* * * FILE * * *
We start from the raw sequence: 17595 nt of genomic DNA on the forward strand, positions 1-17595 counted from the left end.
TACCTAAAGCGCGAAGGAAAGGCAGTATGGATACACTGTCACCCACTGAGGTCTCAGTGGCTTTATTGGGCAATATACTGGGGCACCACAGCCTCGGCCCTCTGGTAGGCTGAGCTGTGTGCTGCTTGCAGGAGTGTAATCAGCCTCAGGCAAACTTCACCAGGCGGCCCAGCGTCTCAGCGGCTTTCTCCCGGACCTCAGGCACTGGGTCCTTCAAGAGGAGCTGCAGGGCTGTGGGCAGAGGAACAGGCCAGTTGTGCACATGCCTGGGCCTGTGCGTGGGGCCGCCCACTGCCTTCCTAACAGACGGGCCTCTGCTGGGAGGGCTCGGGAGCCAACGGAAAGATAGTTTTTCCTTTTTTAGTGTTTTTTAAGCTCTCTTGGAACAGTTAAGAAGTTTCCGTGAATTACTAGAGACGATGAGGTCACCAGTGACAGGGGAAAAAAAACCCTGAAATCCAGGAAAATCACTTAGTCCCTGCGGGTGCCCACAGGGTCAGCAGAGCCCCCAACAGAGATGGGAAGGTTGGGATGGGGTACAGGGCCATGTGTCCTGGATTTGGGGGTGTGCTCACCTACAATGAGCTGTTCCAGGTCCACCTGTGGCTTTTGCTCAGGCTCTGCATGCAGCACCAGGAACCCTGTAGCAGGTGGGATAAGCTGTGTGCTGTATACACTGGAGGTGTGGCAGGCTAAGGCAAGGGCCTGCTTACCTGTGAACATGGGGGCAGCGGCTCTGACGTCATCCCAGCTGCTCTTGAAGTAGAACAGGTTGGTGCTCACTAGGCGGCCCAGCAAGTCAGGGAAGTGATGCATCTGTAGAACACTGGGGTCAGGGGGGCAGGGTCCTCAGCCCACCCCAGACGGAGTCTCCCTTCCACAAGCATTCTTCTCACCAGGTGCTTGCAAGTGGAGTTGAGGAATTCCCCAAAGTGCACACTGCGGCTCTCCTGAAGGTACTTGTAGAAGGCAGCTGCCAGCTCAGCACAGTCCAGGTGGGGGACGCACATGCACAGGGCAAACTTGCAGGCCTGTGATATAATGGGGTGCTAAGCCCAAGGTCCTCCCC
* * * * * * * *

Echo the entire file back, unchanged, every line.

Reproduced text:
We start from the raw sequence: 17595 nt of genomic DNA on the forward strand, positions 1-17595 counted from the left end.
TACCTAAAGCGCGAAGGAAAGGCAGTATGGATACACTGTCACCCACTGAGGTCTCAGTGGCTTTATTGGGCAATATACTGGGGCACCACAGCCTCGGCCCTCTGGTAGGCTGAGCTGTGTGCTGCTTGCAGGAGTGTAATCAGCCTCAGGCAAACTTCACCAGGCGGCCCAGCGTCTCAGCGGCTTTCTCCCGGACCTCAGGCACTGGGTCCTTCAAGAGGAGCTGCAGGGCTGTGGGCAGAGGAACAGGCCAGTTGTGCACATGCCTGGGCCTGTGCGTGGGGCCGCCCACTGCCTTCCTAACAGACGGGCCTCTGCTGGGAGGGCTCGGGAGCCAACGGAAAGATAGTTTTTCCTTTTTTAGTGTTTTTTAAGCTCTCTTGGAACAGTTAAGAAGTTTCCGTGAATTACTAGAGACGATGAGGTCACCAGTGACAGGGGAAAAAAAACCCTGAAATCCAGGAAAATCACTTAGTCCCTGCGGGTGCCCACAGGGTCAGCAGAGCCCCCAACAGAGATGGGAAGGTTGGGATGGGGTACAGGGCCATGTGTCCTGGATTTGGGGGTGTGCTCACCTACAATGAGCTGTTCCAGGTCCACCTGTGGCTTTTGCTCAGGCTCTGCATGCAGCACCAGGAACCCTGTAGCAGGTGGGATAAGCTGTGTGCTGTATACACTGGAGGTGTGGCAGGCTAAGGCAAGGGCCTGCTTACCTGTGAACATGGGGGCAGCGGCTCTGACGTCATCCCAGCTGCTCTTGAAGTAGAACAGGTTGGTGCTCACTAGGCGGCCCAGCAAGTCAGGGAAGTGATGCATCTGTAGAACACTGGGGTCAGGGGGGCAGGGTCCTCAGCCCACCCCAGACGGAGTCTCCCTTCCACAAGCATTCTTCTCACCAGGTGCTTGCAAGTGGAGTTGAGGAATTCCCCAAAGTGCACACTGCGGCTCTCCTGAAGGTACTTGTAGAAGGCAGCTGCCAGCTCAGCACAGTCCAGGTGGGGGACGCACATGCACAGGGCAAACTTGCAGGCCTGTGATATAATGGGGTGCTAAGCCCAAGGTCCTCCCC